David Simon's main point is that we've been making crap in this country for thirty years and expecting gold (except he didn't say crap). He said we've been living out of other people's pockets instead of developing our own communities (the key line in The Wire by David's own admission is when one guy says, "we haven't made anything in this country for thirty years ... we use to make stuff."). He said we've become a culture of individual promotion to the exlusion of community benefit. He said we've become so obsessed with "statistics" that we can stare glaring truths right in our face and claim they are not true ("There are 60 ways to make statistics lie so it looks like crime is going down," he said. "I know. Having worked in crime journalism for thirteen years, I've seen 58 ways."). He said we've lost any sense of professional integrity that will hold us to a task for a sustained period - longing instead for quick promotion and 36% margins of profit.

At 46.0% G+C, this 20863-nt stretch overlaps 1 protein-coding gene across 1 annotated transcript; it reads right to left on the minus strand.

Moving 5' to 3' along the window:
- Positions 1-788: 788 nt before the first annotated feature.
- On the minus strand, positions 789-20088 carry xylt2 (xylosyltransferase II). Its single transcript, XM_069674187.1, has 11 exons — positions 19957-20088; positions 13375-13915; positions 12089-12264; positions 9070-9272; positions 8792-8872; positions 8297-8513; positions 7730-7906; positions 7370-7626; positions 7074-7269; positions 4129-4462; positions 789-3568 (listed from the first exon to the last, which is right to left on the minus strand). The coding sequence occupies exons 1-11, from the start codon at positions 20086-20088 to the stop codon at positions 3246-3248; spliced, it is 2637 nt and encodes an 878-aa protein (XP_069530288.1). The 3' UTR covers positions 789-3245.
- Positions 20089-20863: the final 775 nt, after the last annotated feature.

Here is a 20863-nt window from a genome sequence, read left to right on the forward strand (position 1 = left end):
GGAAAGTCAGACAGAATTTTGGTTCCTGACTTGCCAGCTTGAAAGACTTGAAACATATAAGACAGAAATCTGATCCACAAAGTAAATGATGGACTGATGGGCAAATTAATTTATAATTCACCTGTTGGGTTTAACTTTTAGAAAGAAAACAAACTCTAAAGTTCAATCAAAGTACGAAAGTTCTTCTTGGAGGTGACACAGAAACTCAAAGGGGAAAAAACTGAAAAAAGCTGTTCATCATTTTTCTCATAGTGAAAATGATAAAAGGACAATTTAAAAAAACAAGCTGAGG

(If you would like to get a sampling of his thoughts, click here ... it's an article about the show The Wire, but at the end is the full transcript of the interview).
So, here's what I agree with David about ...
1. We have seen capitalism run afoul and personal promotion triumph over community welfare.
2. We've seen the triumph of "statistics" and "information" over pure reason and moral sense ... interestingly this is the exact point Edward Friedman made about American culture, and like David Simon, Friedman suggests that despite our "technological" advances our culture is in regression.
3. The only way to really stem this problem is to cease reliance or belief that someone "outside" of the situation is going to fix it and to begin working where we are (i.e. locally) to figure out what is not working and what will work.